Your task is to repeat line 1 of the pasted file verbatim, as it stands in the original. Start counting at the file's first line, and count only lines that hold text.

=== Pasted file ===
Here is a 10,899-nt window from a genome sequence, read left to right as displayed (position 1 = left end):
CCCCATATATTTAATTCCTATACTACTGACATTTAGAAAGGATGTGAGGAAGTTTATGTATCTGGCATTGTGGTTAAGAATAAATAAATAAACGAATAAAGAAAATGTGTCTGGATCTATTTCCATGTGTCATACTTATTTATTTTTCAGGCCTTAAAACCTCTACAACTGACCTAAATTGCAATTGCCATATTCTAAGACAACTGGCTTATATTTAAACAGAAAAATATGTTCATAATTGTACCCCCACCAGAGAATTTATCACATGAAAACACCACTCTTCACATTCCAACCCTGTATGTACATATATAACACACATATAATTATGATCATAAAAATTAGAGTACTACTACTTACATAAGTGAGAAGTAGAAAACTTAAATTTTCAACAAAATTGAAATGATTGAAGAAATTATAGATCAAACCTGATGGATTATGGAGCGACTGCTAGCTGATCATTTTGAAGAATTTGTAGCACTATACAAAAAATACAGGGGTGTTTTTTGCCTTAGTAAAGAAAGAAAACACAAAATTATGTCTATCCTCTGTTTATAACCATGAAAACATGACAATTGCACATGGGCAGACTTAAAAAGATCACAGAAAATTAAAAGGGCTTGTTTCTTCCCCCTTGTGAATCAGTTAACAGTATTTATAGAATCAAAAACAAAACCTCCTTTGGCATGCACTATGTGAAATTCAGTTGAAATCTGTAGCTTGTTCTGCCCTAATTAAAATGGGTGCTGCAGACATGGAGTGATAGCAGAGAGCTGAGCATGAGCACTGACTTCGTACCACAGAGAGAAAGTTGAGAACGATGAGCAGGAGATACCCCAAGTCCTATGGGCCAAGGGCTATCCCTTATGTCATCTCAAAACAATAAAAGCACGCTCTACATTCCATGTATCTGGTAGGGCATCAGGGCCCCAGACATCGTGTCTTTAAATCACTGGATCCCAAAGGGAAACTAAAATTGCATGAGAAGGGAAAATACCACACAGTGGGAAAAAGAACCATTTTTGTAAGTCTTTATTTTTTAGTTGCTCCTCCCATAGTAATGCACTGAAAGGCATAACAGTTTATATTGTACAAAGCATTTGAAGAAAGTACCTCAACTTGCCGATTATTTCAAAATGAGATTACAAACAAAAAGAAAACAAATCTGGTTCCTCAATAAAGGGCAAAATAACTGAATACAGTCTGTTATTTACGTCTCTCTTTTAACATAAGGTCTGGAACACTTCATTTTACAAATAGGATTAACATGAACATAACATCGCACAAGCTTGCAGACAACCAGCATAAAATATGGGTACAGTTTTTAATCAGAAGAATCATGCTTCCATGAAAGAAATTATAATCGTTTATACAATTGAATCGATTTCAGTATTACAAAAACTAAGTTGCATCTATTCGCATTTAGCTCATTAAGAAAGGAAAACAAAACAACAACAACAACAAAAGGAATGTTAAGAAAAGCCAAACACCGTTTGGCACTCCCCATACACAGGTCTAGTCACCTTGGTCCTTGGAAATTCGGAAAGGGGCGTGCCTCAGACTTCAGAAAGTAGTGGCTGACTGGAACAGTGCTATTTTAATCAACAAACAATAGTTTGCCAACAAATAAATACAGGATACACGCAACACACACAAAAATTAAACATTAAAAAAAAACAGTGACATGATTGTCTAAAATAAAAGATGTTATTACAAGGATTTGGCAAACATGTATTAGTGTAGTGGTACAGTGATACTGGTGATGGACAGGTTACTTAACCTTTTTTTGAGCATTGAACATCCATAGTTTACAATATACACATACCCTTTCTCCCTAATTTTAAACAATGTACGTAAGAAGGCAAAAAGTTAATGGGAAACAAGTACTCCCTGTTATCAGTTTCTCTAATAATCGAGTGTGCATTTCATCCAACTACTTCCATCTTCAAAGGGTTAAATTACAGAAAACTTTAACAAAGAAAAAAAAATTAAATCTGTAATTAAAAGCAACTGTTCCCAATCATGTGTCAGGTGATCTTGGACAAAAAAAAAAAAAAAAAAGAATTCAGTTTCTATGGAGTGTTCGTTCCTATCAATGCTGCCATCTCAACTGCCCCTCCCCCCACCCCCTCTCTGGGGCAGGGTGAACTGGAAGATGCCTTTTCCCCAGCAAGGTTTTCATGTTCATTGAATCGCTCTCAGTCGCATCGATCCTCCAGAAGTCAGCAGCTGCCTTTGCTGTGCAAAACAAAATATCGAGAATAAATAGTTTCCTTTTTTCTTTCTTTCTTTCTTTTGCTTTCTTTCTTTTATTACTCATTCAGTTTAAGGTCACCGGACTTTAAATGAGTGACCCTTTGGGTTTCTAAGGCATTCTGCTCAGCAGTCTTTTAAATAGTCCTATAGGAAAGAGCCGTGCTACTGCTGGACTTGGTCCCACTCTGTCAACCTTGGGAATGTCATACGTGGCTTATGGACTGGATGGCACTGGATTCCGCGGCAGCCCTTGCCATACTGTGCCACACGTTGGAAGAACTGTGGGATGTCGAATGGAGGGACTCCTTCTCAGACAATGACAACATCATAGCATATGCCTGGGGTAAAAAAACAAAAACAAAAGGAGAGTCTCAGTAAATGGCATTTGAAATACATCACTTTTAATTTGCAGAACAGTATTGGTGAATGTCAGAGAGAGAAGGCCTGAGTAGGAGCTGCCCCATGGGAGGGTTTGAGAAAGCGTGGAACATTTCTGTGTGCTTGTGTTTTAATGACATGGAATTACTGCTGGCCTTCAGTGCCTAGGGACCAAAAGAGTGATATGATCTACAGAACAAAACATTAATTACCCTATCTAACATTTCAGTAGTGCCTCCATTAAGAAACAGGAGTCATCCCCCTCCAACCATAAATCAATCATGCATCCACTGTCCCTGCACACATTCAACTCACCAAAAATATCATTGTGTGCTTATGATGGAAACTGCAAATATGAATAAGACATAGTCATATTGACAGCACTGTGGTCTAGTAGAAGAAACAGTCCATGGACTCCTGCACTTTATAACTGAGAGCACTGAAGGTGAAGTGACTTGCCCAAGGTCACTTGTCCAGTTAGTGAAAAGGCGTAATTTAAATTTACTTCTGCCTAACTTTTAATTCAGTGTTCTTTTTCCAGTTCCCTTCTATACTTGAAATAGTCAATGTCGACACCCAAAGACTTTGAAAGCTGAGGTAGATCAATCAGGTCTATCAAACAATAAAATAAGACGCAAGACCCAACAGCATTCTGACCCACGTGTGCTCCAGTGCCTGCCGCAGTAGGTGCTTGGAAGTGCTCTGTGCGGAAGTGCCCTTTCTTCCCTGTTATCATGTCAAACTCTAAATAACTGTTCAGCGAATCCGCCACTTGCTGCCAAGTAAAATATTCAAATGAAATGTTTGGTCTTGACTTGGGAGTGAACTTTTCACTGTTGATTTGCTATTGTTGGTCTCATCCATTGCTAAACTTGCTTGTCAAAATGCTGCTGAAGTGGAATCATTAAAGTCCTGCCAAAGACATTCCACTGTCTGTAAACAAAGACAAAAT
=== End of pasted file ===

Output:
Here is a 10,899-nt window from a genome sequence, read left to right as displayed (position 1 = left end):